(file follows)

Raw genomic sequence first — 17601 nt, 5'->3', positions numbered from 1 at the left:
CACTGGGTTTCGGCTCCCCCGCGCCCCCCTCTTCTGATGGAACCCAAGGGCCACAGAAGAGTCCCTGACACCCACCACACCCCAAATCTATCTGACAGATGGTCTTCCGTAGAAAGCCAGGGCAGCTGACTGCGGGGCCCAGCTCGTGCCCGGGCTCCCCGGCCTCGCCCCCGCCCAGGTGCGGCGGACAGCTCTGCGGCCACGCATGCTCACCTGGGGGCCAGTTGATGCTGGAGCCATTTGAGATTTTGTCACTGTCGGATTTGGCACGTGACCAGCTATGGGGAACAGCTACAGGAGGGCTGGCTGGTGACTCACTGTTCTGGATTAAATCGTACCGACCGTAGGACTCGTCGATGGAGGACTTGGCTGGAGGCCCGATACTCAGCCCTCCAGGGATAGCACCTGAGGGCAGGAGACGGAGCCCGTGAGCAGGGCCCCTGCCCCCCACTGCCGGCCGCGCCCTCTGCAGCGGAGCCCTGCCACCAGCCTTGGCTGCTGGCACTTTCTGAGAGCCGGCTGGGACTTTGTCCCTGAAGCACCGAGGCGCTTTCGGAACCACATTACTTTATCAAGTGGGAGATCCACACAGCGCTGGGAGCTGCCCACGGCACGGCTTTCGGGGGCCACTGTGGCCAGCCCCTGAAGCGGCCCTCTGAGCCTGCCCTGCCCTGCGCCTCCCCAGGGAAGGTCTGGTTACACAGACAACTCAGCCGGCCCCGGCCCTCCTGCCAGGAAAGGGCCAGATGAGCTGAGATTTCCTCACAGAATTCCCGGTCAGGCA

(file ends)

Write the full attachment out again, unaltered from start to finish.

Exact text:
Raw genomic sequence first — 17601 nt, 5'->3', positions numbered from 1 at the left:
CACTGGGTTTCGGCTCCCCCGCGCCCCCCTCTTCTGATGGAACCCAAGGGCCACAGAAGAGTCCCTGACACCCACCACACCCCAAATCTATCTGACAGATGGTCTTCCGTAGAAAGCCAGGGCAGCTGACTGCGGGGCCCAGCTCGTGCCCGGGCTCCCCGGCCTCGCCCCCGCCCAGGTGCGGCGGACAGCTCTGCGGCCACGCATGCTCACCTGGGGGCCAGTTGATGCTGGAGCCATTTGAGATTTTGTCACTGTCGGATTTGGCACGTGACCAGCTATGGGGAACAGCTACAGGAGGGCTGGCTGGTGACTCACTGTTCTGGATTAAATCGTACCGACCGTAGGACTCGTCGATGGAGGACTTGGCTGGAGGCCCGATACTCAGCCCTCCAGGGATAGCACCTGAGGGCAGGAGACGGAGCCCGTGAGCAGGGCCCCTGCCCCCCACTGCCGGCCGCGCCCTCTGCAGCGGAGCCCTGCCACCAGCCTTGGCTGCTGGCACTTTCTGAGAGCCGGCTGGGACTTTGTCCCTGAAGCACCGAGGCGCTTTCGGAACCACATTACTTTATCAAGTGGGAGATCCACACAGCGCTGGGAGCTGCCCACGGCACGGCTTTCGGGGGCCACTGTGGCCAGCCCCTGAAGCGGCCCTCTGAGCCTGCCCTGCCCTGCGCCTCCCCAGGGAAGGTCTGGTTACACAGACAACTCAGCCGGCCCCGGCCCTCCTGCCAGGAAAGGGCCAGATGAGCTGAGATTTCCTCACAGAATTCCCGGTCAGGCA